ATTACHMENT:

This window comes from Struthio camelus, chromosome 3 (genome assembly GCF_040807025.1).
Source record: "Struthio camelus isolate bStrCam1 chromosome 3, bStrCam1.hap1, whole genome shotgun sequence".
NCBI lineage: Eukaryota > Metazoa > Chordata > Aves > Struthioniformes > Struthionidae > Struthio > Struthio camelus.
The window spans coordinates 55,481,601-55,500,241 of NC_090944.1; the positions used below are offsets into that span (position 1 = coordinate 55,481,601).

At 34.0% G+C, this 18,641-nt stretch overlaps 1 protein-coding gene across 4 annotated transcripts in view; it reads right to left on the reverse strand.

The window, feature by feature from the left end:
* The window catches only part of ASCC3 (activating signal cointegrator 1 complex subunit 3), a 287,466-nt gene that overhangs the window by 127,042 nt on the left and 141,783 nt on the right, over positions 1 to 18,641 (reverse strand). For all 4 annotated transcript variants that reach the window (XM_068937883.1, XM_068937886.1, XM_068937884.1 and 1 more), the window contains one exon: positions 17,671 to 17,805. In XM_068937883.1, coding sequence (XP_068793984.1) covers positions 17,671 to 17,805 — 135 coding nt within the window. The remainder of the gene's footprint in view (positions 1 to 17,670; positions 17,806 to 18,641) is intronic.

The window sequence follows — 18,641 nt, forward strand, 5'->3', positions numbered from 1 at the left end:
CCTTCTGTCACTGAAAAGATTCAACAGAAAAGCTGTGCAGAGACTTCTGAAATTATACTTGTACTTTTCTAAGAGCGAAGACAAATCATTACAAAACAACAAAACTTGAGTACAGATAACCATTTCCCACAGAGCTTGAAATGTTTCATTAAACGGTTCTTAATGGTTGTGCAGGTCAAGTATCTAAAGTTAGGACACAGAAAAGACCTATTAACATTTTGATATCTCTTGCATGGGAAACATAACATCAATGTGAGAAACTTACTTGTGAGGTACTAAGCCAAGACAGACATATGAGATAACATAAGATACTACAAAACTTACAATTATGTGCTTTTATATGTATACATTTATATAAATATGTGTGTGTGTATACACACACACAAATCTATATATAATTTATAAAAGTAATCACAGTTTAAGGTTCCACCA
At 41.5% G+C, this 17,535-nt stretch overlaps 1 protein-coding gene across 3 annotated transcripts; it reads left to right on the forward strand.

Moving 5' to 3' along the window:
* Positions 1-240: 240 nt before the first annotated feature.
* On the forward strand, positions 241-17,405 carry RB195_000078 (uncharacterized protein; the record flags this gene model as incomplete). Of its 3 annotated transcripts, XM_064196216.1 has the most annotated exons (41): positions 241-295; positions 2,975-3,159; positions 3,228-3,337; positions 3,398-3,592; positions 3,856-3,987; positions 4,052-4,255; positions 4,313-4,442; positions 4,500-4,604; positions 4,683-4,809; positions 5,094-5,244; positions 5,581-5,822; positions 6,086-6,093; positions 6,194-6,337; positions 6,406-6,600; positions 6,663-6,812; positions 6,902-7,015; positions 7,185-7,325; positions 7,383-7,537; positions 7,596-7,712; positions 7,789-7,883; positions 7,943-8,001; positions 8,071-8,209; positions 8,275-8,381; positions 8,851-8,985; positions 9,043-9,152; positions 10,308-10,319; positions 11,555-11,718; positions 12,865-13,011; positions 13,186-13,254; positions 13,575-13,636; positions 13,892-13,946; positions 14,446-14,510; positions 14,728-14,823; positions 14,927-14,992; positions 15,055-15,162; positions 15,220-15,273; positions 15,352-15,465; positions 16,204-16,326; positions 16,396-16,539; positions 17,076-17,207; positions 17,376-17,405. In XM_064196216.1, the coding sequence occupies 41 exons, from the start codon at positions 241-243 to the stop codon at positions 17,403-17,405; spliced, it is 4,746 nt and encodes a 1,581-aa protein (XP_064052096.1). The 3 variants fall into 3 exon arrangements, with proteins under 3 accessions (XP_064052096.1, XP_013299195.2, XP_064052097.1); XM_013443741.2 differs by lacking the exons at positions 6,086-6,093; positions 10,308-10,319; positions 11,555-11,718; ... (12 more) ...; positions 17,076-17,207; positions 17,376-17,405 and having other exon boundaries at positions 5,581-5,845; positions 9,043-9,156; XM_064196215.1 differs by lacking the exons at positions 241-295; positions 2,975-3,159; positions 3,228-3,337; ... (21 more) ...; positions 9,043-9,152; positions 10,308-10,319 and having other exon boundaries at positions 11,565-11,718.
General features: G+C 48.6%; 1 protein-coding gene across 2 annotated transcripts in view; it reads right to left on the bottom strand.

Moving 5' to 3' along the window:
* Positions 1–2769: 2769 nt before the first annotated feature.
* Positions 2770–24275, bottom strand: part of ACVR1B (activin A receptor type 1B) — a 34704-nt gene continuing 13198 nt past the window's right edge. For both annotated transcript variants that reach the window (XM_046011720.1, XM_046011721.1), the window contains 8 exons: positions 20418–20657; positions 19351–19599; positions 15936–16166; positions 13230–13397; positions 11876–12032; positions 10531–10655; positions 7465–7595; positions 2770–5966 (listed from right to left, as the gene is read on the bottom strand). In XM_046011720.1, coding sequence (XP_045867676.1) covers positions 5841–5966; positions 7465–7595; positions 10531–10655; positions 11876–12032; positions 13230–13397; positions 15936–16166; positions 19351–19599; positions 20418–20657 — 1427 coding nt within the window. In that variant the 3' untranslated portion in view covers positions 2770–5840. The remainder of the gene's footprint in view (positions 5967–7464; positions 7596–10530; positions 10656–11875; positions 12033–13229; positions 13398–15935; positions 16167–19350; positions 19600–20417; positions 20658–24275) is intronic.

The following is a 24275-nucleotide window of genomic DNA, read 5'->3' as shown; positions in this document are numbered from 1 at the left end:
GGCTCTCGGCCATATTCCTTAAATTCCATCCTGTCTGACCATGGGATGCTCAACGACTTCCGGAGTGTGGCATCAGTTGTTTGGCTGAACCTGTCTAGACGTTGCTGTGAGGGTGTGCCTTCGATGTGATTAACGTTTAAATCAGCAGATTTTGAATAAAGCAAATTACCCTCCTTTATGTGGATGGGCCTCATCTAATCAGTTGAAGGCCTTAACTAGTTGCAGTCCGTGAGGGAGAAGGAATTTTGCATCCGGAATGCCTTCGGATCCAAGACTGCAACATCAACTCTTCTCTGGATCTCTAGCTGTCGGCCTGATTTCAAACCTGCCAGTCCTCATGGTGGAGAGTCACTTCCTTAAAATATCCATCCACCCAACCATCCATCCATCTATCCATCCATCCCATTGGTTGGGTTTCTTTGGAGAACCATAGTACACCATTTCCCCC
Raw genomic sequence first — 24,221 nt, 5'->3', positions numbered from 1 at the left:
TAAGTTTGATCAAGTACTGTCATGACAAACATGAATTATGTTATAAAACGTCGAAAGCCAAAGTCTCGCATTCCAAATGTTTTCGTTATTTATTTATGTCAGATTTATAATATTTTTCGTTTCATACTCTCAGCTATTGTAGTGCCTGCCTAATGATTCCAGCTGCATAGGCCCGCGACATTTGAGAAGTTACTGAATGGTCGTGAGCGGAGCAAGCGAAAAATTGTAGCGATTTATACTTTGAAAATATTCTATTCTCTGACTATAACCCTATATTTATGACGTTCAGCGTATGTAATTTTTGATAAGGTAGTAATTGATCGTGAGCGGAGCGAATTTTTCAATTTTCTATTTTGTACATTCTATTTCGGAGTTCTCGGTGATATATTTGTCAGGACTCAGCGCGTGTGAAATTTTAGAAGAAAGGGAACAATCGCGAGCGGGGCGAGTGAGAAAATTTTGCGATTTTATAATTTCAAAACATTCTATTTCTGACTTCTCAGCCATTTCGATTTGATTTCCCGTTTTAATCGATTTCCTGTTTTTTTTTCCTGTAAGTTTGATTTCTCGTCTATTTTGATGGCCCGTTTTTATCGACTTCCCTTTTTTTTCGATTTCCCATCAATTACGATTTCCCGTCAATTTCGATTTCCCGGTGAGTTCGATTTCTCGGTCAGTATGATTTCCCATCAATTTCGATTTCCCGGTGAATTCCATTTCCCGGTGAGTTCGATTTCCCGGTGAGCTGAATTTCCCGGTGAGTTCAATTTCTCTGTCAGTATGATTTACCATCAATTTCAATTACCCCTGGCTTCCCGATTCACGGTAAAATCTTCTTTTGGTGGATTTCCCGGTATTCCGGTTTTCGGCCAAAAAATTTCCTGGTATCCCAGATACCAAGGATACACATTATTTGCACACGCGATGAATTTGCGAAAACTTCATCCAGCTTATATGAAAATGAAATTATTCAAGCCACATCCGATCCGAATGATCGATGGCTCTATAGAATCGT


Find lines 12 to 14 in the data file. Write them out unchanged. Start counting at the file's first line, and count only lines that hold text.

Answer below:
* Positions 1-240: 240 nt before the first annotated feature.
* On the forward strand, positions 241-17,405 carry RB195_000078 (uncharacterized protein; the record flags this gene model as incomplete). Of its 3 annotated transcripts, XM_064196216.1 has the most annotated exons (41): positions 241-295; positions 2,975-3,159; positions 3,228-3,337; positions 3,398-3,592; positions 3,856-3,987; positions 4,052-4,255; positions 4,313-4,442; positions 4,500-4,604; positions 4,683-4,809; positions 5,094-5,244; positions 5,581-5,822; positions 6,086-6,093; positions 6,194-6,337; positions 6,406-6,600; positions 6,663-6,812; positions 6,902-7,015; positions 7,185-7,325; positions 7,383-7,537; positions 7,596-7,712; positions 7,789-7,883; positions 7,943-8,001; positions 8,071-8,209; positions 8,275-8,381; positions 8,851-8,985; positions 9,043-9,152; positions 10,308-10,319; positions 11,555-11,718; positions 12,865-13,011; positions 13,186-13,254; positions 13,575-13,636; positions 13,892-13,946; positions 14,446-14,510; positions 14,728-14,823; positions 14,927-14,992; positions 15,055-15,162; positions 15,220-15,273; positions 15,352-15,465; positions 16,204-16,326; positions 16,396-16,539; positions 17,076-17,207; positions 17,376-17,405. In XM_064196216.1, the coding sequence occupies 41 exons, from the start codon at positions 241-243 to the stop codon at positions 17,403-17,405; spliced, it is 4,746 nt and encodes a 1,581-aa protein (XP_064052096.1). The 3 variants fall into 3 exon arrangements, with proteins under 3 accessions (XP_064052096.1, XP_013299195.2, XP_064052097.1); XM_013443741.2 differs by lacking the exons at positions 6,086-6,093; positions 10,308-10,319; positions 11,555-11,718; ... (12 more) ...; positions 17,076-17,207; positions 17,376-17,405 and having other exon boundaries at positions 5,581-5,845; positions 9,043-9,156; XM_064196215.1 differs by lacking the exons at positions 241-295; positions 2,975-3,159; positions 3,228-3,337; ... (21 more) ...; positions 9,043-9,152; positions 10,308-10,319 and having other exon boundaries at positions 11,565-11,718.
General features: G+C 48.6%; 1 protein-coding gene across 2 annotated transcripts in view; it reads right to left on the bottom strand.